By Andrew J. Skerritt

Located not far from Bristol in Northwest Florida’s Liberty County, the epic, stunning Garden of Eden Trail is part of the 6,295-acre Apalachicola Bluffs and Ravines Preserve. 

The 3.75-mile hike begins in unremarkable shrub, wiregrass and longleaf pine. Don’t be deceived. The Garden of Eden Trail quickly takes you on an adventure into an exotic Florida landscape.

Before long, the trail begins its stair-case descent. You enter a natural tunnel, with trees on either side merging overhead, blocking out enough sunlight to create a cool shaded walkway.

The air is filled with the sounds of cicadas, birds and, as the descent continues, the chirp of Kelley Branch, a restored stream whose clear waters seep from the sand and flow to the Apalachicola River.

After you cross a wooden bridge, the terrain climbs to just short of the crest of the hill. Then the trail straddles the land before it curves downward to the brook covered by another wooden bridge.

Located not far from Bristol in Liberty County, the Garden of Eden Trail -- a name credited to local resident E.E. Calloway -- is part of the 6,295-acre Apalachicola Bluffs and Ravines Preserve. The Nature Conservancy built the trail with the help of an army of volunteers over a number of years.

“It’s a rigorous trail but very family friendly. Wear good, secure footwear and bring plenty of water and snacks,” said David Printiss, North Florida Conservation director for the Nature Conservancy.

The visitor’s log suggests the trail attracts hikers from near and far: Tallahassee, Fla., Colquitt, Ga., Fort Lauderdale, Fla., Columbus, Ohio, Munich, Germany.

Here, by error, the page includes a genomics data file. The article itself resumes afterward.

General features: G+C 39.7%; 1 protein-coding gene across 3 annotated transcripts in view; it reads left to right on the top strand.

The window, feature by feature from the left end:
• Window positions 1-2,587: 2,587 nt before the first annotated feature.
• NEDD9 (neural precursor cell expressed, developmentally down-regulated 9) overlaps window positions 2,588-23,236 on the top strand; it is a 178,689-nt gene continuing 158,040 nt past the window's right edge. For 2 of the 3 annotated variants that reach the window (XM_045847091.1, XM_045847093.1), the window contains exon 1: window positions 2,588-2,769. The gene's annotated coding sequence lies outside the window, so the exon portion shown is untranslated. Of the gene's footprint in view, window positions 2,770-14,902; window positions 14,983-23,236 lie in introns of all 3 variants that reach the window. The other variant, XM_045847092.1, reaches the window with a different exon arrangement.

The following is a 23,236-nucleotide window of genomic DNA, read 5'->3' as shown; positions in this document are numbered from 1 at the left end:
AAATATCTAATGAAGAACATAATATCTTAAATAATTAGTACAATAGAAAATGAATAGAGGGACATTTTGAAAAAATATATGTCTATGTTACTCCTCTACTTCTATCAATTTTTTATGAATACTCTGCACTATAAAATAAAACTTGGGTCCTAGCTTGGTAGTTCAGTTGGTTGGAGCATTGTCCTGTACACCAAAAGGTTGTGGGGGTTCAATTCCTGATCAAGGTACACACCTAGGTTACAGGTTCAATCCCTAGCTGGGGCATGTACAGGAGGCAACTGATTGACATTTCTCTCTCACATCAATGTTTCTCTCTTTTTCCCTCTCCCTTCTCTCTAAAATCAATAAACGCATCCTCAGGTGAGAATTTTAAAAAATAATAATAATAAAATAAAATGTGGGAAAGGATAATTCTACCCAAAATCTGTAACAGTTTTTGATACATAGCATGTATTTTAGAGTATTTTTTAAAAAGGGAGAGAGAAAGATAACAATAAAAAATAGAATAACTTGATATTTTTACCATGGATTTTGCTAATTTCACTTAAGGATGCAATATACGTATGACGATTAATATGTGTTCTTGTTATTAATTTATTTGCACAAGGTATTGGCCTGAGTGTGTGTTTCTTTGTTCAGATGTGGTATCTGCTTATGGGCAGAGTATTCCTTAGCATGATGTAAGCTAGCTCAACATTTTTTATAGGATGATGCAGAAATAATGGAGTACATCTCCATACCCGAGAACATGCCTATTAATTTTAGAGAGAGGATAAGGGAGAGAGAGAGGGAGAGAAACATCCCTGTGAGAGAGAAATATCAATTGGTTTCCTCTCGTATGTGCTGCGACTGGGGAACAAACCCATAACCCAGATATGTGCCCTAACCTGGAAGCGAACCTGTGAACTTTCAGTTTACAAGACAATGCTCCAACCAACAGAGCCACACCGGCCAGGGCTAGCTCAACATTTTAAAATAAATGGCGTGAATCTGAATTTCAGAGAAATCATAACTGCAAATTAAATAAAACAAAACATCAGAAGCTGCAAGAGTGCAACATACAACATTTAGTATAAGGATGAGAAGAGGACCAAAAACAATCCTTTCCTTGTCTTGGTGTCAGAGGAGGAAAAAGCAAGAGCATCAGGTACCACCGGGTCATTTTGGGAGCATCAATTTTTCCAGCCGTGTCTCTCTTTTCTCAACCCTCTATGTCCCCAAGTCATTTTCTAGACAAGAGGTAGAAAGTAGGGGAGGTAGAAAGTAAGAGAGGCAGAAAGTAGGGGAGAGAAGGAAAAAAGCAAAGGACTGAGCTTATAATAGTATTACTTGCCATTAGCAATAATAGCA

“We get hundreds of visitors,” Printiss said. “Most countries, Western countries, every state in the United States.”

It is not uncommon to encounter hikers on the trail. On a recent Saturday, halfway up, the sound of men’s voices mingled amid the trees. Two hikers, Michael Franzen and his 15-year-old son, Niklas, knelt alongside the trail. Franzen, a biologist from Munich, Germany, photographed a baby copperhead snake.

 “It’s really great,” Franzen said. “The Nature Conservancy -- they do good work.”

 Later as father and son lingered at the brook, more voices floated through the trees. Minutes later, the voices became flesh, and John Streaker and 9-year-old daughter, Jessica, appeared.

 “I love the beauty of the trail -- the flora and the fauna. It’s comfortable. It has a canopy,” said Streaker, of Tallahassee. “It’s very nice exercise.”

If the canopied trail and the brook are the dessert, then Alum Bluff is the main course of the Garden of Eden Trail. After about two hours of ascending and descending, stopping to hear the birds and the cicadas and to marvel at the way the landscape drops sheer into gullies, the land crests at Alum Bluff, almost 200 feet above the Apalachicola River.

The trees stand aside and the river opens below, like a brownish-greenish lake hedged between a sliver of shore topped by a wall of pines trees stretching westward as far as the eye could see.

Boats sail inland and head for the bay. Looking northward, the river swerves and bends, disappearing behind tree-covered bluffs sandwiched beneath a cloud-speckled sky -- the ultimate payoff.

When You Go…

Apalachicola Bluffs and Ravines Preserve
Nature Conservancy
10394 NW Longleaf Dr.
Bristol, FL 32321

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